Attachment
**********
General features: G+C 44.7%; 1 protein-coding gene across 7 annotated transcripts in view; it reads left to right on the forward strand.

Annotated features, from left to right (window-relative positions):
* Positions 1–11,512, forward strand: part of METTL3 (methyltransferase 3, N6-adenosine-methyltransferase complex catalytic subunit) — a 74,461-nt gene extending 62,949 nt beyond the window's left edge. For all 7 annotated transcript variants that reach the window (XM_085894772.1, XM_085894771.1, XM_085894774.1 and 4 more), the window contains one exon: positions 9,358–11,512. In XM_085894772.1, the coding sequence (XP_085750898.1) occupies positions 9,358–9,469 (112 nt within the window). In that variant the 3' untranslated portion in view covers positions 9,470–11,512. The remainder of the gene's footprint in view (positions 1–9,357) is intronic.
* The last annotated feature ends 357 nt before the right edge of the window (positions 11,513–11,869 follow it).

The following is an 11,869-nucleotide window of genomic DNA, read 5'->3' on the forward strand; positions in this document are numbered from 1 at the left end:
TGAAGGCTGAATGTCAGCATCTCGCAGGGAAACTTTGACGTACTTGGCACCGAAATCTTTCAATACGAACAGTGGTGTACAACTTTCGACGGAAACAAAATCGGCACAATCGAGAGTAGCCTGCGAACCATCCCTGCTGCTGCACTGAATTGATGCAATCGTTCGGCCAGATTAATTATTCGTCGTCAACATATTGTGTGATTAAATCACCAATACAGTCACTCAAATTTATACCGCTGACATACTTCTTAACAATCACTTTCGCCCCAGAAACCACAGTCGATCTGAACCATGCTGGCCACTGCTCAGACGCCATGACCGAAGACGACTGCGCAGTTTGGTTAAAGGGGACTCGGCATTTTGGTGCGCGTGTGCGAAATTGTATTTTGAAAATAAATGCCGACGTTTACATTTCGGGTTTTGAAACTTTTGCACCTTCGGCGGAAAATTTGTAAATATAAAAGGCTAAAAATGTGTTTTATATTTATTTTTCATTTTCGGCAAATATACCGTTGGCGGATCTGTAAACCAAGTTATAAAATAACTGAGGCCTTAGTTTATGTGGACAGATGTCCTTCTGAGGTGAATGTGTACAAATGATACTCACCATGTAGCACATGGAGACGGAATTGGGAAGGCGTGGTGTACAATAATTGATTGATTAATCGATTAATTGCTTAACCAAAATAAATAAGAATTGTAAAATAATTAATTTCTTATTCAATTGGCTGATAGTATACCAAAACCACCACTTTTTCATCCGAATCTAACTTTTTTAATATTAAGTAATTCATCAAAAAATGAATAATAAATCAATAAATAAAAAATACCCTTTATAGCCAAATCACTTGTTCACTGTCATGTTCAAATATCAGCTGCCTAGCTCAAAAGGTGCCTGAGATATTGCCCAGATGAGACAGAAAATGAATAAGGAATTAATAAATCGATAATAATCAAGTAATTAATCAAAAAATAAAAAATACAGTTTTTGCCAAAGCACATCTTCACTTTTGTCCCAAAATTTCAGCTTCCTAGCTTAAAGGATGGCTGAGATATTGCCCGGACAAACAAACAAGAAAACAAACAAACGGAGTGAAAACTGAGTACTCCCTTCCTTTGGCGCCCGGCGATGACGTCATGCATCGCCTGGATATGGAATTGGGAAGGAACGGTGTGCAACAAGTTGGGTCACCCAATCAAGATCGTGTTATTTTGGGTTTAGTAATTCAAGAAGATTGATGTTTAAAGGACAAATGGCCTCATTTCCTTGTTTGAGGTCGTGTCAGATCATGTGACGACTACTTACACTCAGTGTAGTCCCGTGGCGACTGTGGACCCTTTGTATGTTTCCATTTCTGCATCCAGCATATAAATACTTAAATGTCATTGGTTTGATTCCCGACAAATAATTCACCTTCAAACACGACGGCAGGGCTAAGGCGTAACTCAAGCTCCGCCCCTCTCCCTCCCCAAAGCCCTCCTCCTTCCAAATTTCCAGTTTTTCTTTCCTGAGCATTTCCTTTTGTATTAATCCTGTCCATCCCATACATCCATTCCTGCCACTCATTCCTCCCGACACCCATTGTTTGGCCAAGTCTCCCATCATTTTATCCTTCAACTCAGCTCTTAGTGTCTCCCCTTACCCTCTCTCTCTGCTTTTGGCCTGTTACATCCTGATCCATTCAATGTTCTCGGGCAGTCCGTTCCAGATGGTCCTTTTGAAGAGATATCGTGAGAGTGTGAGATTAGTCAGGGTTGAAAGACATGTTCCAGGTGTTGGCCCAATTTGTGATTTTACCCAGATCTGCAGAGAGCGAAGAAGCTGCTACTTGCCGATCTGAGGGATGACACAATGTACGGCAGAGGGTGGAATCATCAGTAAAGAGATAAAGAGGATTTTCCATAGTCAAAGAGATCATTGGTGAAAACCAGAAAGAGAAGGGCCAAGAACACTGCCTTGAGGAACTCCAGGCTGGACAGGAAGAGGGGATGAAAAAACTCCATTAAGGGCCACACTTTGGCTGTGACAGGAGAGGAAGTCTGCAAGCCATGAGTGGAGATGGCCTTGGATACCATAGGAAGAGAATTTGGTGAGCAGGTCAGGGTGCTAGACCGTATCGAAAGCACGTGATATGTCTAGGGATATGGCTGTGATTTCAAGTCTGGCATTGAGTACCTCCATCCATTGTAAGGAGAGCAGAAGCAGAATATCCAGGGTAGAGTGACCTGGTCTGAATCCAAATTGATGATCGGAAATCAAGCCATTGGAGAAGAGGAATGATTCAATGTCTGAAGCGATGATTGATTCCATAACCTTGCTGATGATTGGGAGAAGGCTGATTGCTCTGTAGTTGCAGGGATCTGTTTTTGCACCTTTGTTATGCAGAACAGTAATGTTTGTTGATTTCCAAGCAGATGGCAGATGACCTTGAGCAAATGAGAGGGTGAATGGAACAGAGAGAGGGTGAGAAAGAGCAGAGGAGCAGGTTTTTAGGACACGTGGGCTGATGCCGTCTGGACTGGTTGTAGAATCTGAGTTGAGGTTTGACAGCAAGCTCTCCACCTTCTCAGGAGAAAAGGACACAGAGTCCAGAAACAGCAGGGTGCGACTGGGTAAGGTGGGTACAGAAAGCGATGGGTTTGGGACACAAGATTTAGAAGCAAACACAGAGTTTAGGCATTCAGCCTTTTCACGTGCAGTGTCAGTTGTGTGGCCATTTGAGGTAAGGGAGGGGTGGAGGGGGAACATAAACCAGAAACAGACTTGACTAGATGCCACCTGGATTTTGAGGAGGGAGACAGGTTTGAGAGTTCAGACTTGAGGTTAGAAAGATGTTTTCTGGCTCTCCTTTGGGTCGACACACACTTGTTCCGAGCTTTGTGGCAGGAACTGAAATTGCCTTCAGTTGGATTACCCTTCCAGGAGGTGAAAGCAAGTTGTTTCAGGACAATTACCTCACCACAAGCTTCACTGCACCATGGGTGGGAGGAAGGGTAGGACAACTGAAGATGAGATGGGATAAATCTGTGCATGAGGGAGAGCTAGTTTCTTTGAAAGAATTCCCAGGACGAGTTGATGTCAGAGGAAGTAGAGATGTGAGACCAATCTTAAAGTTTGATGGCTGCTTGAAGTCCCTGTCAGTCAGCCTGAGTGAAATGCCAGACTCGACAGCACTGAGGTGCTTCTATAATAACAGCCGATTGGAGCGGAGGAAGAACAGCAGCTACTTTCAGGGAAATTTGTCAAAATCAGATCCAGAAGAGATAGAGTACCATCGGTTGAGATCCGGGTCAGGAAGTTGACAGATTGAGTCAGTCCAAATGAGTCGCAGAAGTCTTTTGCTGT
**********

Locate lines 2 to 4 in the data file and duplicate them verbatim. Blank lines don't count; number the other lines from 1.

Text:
Annotated features, from left to right (window-relative positions):
* Positions 1–11,512, forward strand: part of METTL3 (methyltransferase 3, N6-adenosine-methyltransferase complex catalytic subunit) — a 74,461-nt gene extending 62,949 nt beyond the window's left edge. For all 7 annotated transcript variants that reach the window (XM_085894772.1, XM_085894771.1, XM_085894774.1 and 4 more), the window contains one exon: positions 9,358–11,512. In XM_085894772.1, the coding sequence (XP_085750898.1) occupies positions 9,358–9,469 (112 nt within the window). In that variant the 3' untranslated portion in view covers positions 9,470–11,512. The remainder of the gene's footprint in view (positions 1–9,357) is intronic.
* The last annotated feature ends 357 nt before the right edge of the window (positions 11,513–11,869 follow it).